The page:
Salisbury ‘cuz there’s a lot at steak…
“You can keep my things, they’ve come to take me home,” Solisbury Hill by Peter Gabriel
You never know how much cr*p you have until you have to move it. I have moved a LOT in my day, and it does not get any easier. But, every move has been for the better, even though I might not have realized it at the time.
Packing up all my stuff – stuffed toys, my now-defunct stereo from high school, boxes of old invoices and receipts, photo albums, and other detritus accumulated from years of not throwing stuff out – was not nearly as much fun as it sounds. There’s always the final sweep, one more box, one more cabinet to clean out, then there’s a squirrel and it’s hours later because I just *had* to pour over my middle school yearbook. One. More. Time.
Moving out of my parent’s house made me feel like a grown-up. Moving in with a now-ex partner was neat. Of course, my clumsy self broke so many dishes his mom bought us rainbow-colored plastic tumblers. And he didn’t like my rabbit. Peace out, Cub Scout! (That relationship did not last, ‘natch.) Living above the bar with the world’s best burgers hands down, off campus, with the 80-degree-bedroom roommate who couldn’t hold a job was quite an experience. Living “in the City” was something we all should experience at some point in our lives. Bagels and coffee a block away in one direction, the highway upstate (big, juicy wink for those who know me) in another. Too many other places to enumerate on…
Each experience allowed me to shed another layer, and to learn from my mistakes. This way, there is a strike in each category, and room to make new mistakes. Each move meant more boxes since there was…so. Much. Stuff. It’s hard to let go. (See literally every other post so far.)
Getting back to the matter at hand, though. The above-mentioned song really speaks to me. At first, the song says, “son, grab your things, I’ve come to take you home.” Maybe it means stop playing around, quit being silly, having struck out on your own, and come back to us. The subtext: you’re not ready to be in the real world. Still, it is rather infantilizing, *I* have come to take *you* home. The dad (I assume, but we all know what happens when you assume) is intimating he is there to collect a ne’er-do-well, immature kid after playtime. Grab your toys & back to your room.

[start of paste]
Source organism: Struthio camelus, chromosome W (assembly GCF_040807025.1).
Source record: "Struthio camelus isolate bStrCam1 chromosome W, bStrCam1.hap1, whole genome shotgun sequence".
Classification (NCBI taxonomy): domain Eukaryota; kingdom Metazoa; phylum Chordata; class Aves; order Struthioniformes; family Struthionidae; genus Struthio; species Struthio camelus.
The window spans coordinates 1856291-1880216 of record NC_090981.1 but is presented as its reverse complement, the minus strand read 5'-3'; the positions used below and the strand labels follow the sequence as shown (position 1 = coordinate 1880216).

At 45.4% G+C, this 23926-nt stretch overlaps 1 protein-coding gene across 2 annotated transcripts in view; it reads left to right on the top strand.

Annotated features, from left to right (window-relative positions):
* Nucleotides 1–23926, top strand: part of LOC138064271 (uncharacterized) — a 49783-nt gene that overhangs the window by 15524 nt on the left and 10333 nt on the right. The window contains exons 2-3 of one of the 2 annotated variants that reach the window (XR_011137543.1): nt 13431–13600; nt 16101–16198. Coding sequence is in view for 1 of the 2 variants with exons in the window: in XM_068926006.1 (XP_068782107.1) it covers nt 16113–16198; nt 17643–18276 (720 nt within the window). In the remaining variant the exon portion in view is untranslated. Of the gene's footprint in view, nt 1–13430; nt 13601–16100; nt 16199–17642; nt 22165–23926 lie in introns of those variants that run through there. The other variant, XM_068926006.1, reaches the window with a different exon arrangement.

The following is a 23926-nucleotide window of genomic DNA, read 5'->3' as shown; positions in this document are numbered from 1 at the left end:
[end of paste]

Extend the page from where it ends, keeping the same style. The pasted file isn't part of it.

Then again, maybe it’s a comfort thing. Grab your things, it’s time to come home where you’re loved and cared for. Someone will wash your clothes, and feed you.
Eventually, the story and lyrics progress to the quote: “you can keep my things.” For me, the implication is that the main character has shed the trappings of the material world, and can go home with a capital H. This is Brahman, “the highest Universal Principle, the Ultimate Reality in the universe…the pervasive, infinite, eternal truth and bliss which does not change, yet is the cause of all changes.” The ubiquitous Wikipedia.
We become reabsorbed into the Universe, to be at one with everything. We’ll be back, though, in some for or another.
When we finally shirk this mortal coil (thanks, Dad, for the colorful phrasing,) where do we go? Where’s home? Don’t look at me! I believe we come back in some form – energy, reincarnation, fill-in-the-blank. The so-called meat tube gets recycled and we are born anew. Sometimes while still here on Earth, in this lifetime, sometimes perhaps in the next.
If this resonated with you, please feel free to comment below or drop me an email. Until our mats unfurl again, be well.
PS I love puns. There, I said it. (That’s for the grammarians telling me about my malapropisms up top.)